• Doug Kessler

      Good points.
      No, not free, but sharing content can be a much better way to engage out there.
      And I do believe in total transparency of course…

  • Cece Salomon-Lee

    Great article Doug. You succinctly put what I’ve been thinking into a great article. Wished I had thought of it first 🙂
    Like any program, I think you have to start with a foundation first and grow it from there. For example, I found folks were more willing to update their email signatures with links to content. The links, of course, would be coded to that source for the campaign and help us get a sense of how that can help amplify the content.

    • Doug Kessler

      Thanks Cece.
      I love email footers as content distribution — and a great example of Employed Media.

      Maybe the tools mentioned here could integrate that functionality: generating email footers.

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  • Michael Idinopulos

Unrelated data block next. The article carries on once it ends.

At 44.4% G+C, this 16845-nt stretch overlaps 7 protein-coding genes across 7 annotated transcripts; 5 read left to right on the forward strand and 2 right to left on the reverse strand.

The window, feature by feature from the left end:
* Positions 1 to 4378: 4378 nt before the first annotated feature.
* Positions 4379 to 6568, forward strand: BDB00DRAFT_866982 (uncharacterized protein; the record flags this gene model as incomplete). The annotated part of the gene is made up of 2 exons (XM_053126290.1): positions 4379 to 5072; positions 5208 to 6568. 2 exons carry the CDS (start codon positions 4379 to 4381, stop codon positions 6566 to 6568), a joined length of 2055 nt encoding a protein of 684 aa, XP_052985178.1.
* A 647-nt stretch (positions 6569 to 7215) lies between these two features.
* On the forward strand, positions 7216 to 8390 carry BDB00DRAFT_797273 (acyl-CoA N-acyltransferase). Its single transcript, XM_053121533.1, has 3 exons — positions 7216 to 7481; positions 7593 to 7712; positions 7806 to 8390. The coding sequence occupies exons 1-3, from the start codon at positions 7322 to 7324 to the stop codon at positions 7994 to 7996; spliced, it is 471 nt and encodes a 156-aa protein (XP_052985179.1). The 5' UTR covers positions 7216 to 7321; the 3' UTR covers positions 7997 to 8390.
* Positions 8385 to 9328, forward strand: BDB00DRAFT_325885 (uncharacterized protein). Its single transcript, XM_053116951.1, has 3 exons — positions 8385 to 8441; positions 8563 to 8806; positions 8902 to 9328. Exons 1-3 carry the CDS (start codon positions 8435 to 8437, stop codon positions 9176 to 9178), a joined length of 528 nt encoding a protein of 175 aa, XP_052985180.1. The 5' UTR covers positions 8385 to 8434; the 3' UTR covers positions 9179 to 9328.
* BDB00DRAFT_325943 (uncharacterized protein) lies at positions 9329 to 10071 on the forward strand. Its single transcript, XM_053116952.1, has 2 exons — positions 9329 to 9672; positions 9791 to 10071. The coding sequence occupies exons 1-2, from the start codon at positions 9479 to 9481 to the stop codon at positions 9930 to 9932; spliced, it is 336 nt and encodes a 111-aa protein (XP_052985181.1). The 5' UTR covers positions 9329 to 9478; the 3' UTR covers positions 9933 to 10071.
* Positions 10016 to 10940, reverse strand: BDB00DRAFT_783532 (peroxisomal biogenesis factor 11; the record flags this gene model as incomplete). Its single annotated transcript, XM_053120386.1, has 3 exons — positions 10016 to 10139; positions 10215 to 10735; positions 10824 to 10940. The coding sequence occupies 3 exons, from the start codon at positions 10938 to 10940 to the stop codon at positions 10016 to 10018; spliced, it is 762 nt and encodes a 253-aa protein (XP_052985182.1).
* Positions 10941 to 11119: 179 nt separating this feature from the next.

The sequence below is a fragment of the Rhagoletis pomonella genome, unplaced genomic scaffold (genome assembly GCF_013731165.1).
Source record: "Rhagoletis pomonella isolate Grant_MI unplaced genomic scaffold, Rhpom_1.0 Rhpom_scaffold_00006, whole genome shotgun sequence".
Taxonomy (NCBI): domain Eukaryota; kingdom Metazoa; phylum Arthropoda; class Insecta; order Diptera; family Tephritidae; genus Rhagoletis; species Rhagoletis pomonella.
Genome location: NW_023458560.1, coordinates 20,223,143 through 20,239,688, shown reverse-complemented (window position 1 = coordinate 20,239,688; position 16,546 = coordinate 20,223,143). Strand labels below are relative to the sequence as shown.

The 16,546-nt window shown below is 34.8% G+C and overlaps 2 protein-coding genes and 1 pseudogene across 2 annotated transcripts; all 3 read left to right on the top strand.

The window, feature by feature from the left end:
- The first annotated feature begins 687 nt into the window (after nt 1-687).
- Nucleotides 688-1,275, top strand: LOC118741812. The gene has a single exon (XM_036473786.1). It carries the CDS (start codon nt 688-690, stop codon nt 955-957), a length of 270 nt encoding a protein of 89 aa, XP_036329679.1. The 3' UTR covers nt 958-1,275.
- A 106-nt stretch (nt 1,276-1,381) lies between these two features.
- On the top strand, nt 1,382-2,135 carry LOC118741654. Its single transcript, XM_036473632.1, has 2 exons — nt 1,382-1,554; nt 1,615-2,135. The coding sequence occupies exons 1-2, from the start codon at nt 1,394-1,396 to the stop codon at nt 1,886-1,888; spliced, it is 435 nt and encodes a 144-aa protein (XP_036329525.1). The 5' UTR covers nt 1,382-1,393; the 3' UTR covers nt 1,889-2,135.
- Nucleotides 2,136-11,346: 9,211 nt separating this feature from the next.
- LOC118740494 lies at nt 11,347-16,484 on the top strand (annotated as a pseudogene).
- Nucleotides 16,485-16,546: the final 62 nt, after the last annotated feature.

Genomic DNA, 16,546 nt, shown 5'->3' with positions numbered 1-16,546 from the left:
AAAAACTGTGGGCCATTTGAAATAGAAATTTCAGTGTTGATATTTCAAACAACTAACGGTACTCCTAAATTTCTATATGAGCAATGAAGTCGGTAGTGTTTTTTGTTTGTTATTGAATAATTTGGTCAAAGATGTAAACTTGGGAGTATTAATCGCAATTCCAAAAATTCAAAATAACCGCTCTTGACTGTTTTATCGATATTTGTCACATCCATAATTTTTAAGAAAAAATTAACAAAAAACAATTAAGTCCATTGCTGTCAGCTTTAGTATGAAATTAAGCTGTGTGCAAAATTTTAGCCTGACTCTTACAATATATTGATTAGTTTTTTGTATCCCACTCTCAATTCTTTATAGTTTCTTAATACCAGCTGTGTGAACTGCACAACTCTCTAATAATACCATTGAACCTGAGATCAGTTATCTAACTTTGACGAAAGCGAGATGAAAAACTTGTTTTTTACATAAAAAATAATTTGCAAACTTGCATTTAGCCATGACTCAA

Doug, this is an awesome post and “Employed Media” is the perfect to describe this phenomenon. Please add my name to the long list of people who wish they could claim credit for it. Do you recall who the speaker was that you first heard it from?
    P.S. Many thanks for the PeopleLinx shout-out!!

    • Doug Kessler

      Hi Michael and thanks.
      No, I don’t remember who the speaker was, so if you want to take credit, I’ll keep quiet!
      I was hoping someone from the same audience would remember…

  • Maël Roth

    I’d like to add a tool which I’ve come to see in action for a French collaborative Blog. It’s called Social Dynamite [], maybe you’ve heard of it 🙂